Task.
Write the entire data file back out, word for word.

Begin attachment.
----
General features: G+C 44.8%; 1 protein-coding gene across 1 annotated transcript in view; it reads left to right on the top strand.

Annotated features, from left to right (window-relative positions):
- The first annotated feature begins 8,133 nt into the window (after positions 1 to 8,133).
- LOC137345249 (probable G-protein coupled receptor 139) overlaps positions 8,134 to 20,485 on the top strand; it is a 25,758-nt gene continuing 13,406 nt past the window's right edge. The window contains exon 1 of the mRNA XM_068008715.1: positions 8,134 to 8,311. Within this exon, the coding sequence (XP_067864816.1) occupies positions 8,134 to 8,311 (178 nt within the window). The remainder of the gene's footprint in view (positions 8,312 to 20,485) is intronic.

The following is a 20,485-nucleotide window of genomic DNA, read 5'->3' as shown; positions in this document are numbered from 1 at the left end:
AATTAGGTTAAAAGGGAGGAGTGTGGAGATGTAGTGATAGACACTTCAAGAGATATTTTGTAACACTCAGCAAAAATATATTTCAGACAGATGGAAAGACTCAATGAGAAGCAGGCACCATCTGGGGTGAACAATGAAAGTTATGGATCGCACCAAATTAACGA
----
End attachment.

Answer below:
General features: G+C 44.8%; 1 protein-coding gene across 1 annotated transcript in view; it reads left to right on the top strand.

Annotated features, from left to right (window-relative positions):
- The first annotated feature begins 8,133 nt into the window (after positions 1 to 8,133).
- LOC137345249 (probable G-protein coupled receptor 139) overlaps positions 8,134 to 20,485 on the top strand; it is a 25,758-nt gene continuing 13,406 nt past the window's right edge. The window contains exon 1 of the mRNA XM_068008715.1: positions 8,134 to 8,311. Within this exon, the coding sequence (XP_067864816.1) occupies positions 8,134 to 8,311 (178 nt within the window). The remainder of the gene's footprint in view (positions 8,312 to 20,485) is intronic.

The following is a 20,485-nucleotide window of genomic DNA, read 5'->3' as shown; positions in this document are numbered from 1 at the left end:
AATTAGGTTAAAAGGGAGGAGTGTGGAGATGTAGTGATAGACACTTCAAGAGATATTTTGTAACACTCAGCAAAAATATATTTCAGACAGATGGAAAGACTCAATGAGAAGCAGGCACCATCTGGGGTGAACAATGAAAGTTATGGATCGCACCAAATTAACGA